There are numerous factors that account for BluRay unreliability – too many in fact to list in their entirety in this posting. There are many compression issues – resulting in variable gigbyte-per-layer Blurays from 25GB per layer to dual layer to triple layer to quadruple layer discs etc. These are profoundly complicated by player-compatibilty issues – meaning that many BluRays that play perfectly in one player will not even load in another. There are also significant regional differences between BluRay formats – similar but even more complicated than the old PAL vs. NTSC coding schemes. Layer onto this the fact that BluRays are fragile and scratch easily and do not traffic well and are easily lost, and we have arrived upon a formula for delivery chaos, to say the least.
As of today, as we go to print on this post, an uneasy truce on the proper protocol of BluRay delivery seems to be emerging Industry wide…for the moment at least. If you are going to screen your film on BluRay, you must provide at least a DVD back-up in case something goes wrong. Ideally, you should provide 2 BluRays, each of which have been tested, and a DVD back up as well. You still might experience screenings where your film will be stopped mid-stream, and replaced by one of the back-ups, but at least you won’t likely face the humiliation of a fully cancelled screening.
It’s hard to call this progress….but for the moment this is the price we are paying for digital evolution. The irony is…if BluRays were just a little cheaper than they currently are (generally somewhere between $10 – $40 each following an initial $300 – $500 investment), we might all dispense with attempting to traffic them completely, and just provide pristine BluRays for each screening (with somewhat less propensity for failure). This might solve some of the trafficking and delicacy issues, but this does not seem realistic for most filmmakers just yet, especially as so many other factors still come to bear. To be clear, the issues of BluRay unreliability are far more complex than just scratches and trafficking issues, so providing pristine BluRays to each booking will not solve all the issues, and DVD backup will still be necessary for the foreseeable future.
The further irony here is that DVDs, long since seen as less reliable although in all other ways preferable over the old VHS format, have now become the stalwart back-up to the BluRay…for even the traditional 5% failure rate for the DVDR format have become models of reliability as compared with the mercurial nature of the contemporary BluRay. Thankfully, today’s DVDs rarely fail in a pinch…
Where do we go from here?
When finishing a film in early 2013, filmmakers are now faced with the question of what delivery formats to create to meet delivery and exhibition demands. However, given the volatility of the current delivery landscape, it may be actually best to NOT commit to any particular exhibition format, and instead finish your film in a digital (hard-drive) format that you can keep as a master at a trusted lab for future needs down the road. It is advisable to have your film in the most flexible format possible, until you are forced by circumstance to deliver a specific format for a specific purpose.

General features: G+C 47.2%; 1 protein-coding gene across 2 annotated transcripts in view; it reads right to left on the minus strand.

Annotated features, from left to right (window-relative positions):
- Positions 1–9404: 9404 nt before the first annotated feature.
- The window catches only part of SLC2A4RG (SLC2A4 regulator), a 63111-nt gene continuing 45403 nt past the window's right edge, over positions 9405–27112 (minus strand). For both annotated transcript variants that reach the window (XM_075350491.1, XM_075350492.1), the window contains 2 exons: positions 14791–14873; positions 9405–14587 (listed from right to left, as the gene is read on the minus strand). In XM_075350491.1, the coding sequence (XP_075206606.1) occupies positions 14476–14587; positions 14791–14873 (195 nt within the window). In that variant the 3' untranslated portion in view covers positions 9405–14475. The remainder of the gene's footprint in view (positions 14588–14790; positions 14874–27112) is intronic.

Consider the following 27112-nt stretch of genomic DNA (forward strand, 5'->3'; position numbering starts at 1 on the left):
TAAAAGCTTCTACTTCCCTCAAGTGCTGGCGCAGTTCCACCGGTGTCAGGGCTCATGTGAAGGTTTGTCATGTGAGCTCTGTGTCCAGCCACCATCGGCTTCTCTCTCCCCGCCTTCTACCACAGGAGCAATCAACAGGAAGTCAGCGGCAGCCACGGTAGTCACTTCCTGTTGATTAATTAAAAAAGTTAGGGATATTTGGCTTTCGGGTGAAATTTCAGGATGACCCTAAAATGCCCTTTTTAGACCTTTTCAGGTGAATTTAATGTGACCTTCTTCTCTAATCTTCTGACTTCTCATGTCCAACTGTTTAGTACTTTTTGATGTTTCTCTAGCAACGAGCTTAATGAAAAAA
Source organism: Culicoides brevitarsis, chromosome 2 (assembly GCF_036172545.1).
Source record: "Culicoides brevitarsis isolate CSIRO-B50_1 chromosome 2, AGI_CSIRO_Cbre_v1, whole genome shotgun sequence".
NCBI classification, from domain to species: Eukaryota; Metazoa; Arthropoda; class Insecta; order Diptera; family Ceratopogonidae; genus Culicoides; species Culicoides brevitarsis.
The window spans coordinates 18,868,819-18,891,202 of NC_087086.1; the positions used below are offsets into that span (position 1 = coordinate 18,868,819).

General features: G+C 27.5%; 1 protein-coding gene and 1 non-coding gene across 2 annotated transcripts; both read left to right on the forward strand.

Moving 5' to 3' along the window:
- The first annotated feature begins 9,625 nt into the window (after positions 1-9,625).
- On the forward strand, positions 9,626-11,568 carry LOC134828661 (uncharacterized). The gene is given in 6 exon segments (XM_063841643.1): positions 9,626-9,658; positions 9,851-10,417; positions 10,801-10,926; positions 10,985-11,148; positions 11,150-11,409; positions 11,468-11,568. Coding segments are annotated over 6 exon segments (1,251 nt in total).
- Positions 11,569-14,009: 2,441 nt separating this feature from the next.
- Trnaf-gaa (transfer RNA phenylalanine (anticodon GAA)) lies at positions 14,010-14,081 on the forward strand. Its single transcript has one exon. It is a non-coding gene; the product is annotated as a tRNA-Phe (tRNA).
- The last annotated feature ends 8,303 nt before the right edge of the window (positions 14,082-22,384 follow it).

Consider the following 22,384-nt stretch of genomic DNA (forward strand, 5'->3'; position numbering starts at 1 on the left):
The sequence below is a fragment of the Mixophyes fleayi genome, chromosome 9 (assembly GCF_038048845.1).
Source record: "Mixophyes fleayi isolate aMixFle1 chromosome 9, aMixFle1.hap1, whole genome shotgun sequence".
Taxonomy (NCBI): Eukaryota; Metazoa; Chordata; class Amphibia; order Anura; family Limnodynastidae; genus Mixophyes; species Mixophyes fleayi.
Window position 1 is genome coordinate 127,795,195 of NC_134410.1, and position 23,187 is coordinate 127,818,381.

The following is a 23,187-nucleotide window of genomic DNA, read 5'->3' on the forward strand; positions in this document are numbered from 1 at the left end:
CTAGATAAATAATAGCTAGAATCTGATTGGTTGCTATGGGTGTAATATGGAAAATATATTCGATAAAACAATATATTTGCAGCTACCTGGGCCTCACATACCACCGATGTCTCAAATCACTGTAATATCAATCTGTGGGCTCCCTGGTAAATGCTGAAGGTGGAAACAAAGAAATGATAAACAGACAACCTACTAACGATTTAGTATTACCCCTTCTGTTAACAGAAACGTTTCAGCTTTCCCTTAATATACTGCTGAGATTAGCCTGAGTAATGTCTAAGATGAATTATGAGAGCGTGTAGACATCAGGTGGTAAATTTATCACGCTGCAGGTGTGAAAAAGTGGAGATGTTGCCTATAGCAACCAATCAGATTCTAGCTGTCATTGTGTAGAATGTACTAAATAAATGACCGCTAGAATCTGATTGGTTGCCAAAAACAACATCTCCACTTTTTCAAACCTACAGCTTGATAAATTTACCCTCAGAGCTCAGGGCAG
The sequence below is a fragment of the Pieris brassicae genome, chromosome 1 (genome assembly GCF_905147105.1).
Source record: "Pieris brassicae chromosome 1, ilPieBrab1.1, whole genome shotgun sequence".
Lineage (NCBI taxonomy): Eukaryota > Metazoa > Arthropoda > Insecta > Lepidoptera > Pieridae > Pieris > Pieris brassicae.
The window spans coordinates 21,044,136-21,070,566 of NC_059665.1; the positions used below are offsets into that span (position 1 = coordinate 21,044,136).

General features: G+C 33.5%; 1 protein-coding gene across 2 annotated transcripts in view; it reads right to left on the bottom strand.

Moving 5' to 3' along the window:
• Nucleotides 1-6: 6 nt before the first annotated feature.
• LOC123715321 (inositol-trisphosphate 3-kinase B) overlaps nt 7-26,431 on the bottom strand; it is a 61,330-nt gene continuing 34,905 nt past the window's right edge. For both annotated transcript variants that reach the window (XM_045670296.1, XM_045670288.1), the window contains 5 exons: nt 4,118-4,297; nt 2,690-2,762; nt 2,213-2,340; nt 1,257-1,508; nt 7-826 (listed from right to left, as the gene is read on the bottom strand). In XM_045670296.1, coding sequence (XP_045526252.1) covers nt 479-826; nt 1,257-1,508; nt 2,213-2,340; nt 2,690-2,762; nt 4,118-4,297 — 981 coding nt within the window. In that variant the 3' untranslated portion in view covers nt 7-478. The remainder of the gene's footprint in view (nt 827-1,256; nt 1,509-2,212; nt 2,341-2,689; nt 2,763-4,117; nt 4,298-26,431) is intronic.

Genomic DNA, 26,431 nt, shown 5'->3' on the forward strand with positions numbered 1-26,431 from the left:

The most flexible and useful format to initiate most exhibition/delivery formats at the moment is the Apple ProRes 422 digital file. Apple ProRes is a line of intermediate codecs, which means they are intended for use during video editing, and not for practical end-user viewing. The benefit of an intermediate codec is that it retains higher quality than end-user codecs while still requiring much less expensive disk systems compared to uncompressed video. It is comparable to Avid’s DNxHD codec or CineForm who offer similar bitrates which are also intended to be used as intermediate codecs. ProRes 422 is a DCT based intra-frame-only codec and is therefore simpler to decode than distribution-oriented formats like H.264.
From your ProRes 422 file, you will be able to make any format you need for today’s distribution landscape….from DCPs and BluRays to HDCAMs and any digital files you may need for platform distribution worldwide. This makes it ideal as an intermediary format as you consider your next steps forward.
In 2013, the needs of your exhibition formats and delivery formats will likely be determined by how successful your film turns out to be. If your film turns out to be truly theatrical, you will likely need a combination of DCPs and HDCAMs and BluRays to meet the demands. But if your film turns out to have limited public exhibition applications, then perhaps a mix of BluRays, DVDs, and digital files may be all you need. Rather than make those decisions in advance, we recommend you pursue a delivery strategy that lets the marketplace make those decisions for you.
In 2013, these delivery strategies will be impacted by the rate of technological development, just as they were in 2012. For the time being, it seems to wisest to counsel that we not get ahead of ourselves, and deliver films as a ProRes 422 file available for quick turnaround at a trusted lab with multi-format output capacity. From there, we can be assured of the ability to take our opportunities whenever and wherever they may lead us.